The end of Kilauea’s 2018 eruption this past September was accompanied by an enormous decrease in the amount of sulfur dioxide gas (SO2) emitted from the volcano. This led to beautifully clear skies gracing the Island of Hawaii, particularly noticeable on the west side, where the volcanic pollution known as vog chronically collected in past years.
In February 1924, the surface of the lava lake at Halemaumau dropped rapidly and disappeared from view.
Eruption rate (how much lava comes out of the ground per unit time) is probably the best measure of volcanic activity, and the first step in that calculation is to measure lava flow thickness and area.
Since the end of the 2018 lower East Rift Zone eruption on Kilauea Volcano, questions surfaced concerning how long it will take for the new lava flows to solidify. This is a difficult question to answer because the initial eruptive temperatures — along with many different factors — can influence the rate of cooling.
With the end of Kilauea Volcano’s 2018 lower East Rift Zone eruption, the Island of Hawaii was able, at long last, to say goodbye to strong vog — volcanic smog produced by voluminous sulfur dioxide emissions.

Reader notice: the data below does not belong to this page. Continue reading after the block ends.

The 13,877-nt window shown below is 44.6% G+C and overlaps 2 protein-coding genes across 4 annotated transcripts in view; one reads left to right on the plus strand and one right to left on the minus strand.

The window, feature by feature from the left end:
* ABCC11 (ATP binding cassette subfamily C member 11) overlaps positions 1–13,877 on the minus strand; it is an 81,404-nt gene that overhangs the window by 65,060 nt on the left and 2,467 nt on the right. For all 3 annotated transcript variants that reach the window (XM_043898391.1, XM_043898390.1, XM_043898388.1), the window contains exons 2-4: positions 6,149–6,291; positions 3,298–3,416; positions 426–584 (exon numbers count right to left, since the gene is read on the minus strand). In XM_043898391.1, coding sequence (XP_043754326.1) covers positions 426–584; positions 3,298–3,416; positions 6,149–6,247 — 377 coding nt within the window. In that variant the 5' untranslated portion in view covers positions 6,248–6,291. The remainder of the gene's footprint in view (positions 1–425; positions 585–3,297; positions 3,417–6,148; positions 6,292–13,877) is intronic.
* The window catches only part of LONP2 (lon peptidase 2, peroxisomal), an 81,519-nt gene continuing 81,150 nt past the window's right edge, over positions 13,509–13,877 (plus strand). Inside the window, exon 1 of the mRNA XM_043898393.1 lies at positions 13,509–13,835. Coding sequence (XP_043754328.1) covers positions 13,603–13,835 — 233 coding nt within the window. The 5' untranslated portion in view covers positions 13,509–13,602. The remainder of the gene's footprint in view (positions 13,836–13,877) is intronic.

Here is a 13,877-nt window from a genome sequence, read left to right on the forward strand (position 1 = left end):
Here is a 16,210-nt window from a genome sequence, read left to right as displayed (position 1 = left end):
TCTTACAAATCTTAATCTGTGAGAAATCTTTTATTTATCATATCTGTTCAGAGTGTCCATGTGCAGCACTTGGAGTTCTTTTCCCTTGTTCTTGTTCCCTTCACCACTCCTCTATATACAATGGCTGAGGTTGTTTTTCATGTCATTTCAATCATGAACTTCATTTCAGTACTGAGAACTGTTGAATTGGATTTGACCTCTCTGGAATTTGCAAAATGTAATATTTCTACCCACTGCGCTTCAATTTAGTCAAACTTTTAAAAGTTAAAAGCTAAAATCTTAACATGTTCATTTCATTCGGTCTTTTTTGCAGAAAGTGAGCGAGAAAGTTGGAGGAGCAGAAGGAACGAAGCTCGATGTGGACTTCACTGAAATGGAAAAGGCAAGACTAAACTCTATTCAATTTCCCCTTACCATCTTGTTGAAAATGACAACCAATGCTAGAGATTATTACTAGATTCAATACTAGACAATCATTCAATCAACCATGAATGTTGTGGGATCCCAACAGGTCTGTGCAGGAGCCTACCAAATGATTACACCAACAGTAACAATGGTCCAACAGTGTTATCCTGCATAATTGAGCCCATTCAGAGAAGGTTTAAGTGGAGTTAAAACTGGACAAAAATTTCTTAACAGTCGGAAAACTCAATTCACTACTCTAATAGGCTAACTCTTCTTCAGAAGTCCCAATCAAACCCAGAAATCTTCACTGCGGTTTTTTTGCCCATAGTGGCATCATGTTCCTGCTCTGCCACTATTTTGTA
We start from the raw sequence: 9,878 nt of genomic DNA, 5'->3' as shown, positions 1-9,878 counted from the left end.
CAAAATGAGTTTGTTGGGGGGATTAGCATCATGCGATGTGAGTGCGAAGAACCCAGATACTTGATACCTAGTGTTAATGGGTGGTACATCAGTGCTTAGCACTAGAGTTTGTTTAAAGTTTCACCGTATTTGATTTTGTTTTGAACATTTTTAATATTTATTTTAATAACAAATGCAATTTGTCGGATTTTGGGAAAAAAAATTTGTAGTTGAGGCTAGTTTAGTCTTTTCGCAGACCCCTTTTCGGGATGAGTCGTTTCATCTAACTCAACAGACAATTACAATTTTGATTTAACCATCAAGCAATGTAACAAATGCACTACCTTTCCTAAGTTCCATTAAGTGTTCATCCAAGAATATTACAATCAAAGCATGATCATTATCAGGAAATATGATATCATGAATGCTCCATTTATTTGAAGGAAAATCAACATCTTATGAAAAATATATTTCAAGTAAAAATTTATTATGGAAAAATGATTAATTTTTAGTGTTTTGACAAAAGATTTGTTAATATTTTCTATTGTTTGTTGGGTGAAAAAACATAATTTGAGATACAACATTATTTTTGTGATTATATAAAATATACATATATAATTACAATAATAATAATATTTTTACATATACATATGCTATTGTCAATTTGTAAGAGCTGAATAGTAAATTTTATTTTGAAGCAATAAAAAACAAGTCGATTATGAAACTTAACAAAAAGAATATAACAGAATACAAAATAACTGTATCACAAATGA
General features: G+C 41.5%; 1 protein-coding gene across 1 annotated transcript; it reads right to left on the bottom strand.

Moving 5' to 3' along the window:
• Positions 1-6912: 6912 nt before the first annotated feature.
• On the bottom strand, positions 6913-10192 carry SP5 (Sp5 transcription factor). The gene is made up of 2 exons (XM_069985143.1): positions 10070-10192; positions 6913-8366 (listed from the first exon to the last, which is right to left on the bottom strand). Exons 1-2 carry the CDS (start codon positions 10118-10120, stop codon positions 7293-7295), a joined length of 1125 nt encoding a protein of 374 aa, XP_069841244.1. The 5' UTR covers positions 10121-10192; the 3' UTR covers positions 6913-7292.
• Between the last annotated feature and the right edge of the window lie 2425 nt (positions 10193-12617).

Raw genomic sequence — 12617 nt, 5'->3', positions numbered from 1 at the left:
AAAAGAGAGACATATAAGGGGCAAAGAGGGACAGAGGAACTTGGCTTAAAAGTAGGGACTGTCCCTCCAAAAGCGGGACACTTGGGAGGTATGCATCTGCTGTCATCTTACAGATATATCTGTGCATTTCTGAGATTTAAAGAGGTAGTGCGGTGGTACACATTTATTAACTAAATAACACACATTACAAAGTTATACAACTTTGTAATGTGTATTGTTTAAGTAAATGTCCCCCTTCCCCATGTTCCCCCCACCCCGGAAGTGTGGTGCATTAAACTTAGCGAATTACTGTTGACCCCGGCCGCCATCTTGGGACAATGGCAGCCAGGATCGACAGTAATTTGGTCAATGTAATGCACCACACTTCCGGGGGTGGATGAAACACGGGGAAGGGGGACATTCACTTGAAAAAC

Earthquakes in Hawaii are intimately related to the volcanoes. In addition to helping scientists track moving magma, sometimes they happen simply because the earth under the island chain gets bent out of shape.
The 2018 lower East Rift Zone eruption of Kilauea brought an end to the 35-plus-year eruption at Pu‘u ‘O‘o. With the draining of the summit and the collapse of Pu‘u ‘O‘o, Puna residents were concerned that the eruption in the LERZ could be long-lived.
One of the most frequent questions asked of U.S. Geological Survey Hawaiian Volcano Observatory scientists during the past several months has been, “Is the lower East Rift eruption over?”
During the federal government shutdown, the weekly Volcano Watch column is suspended.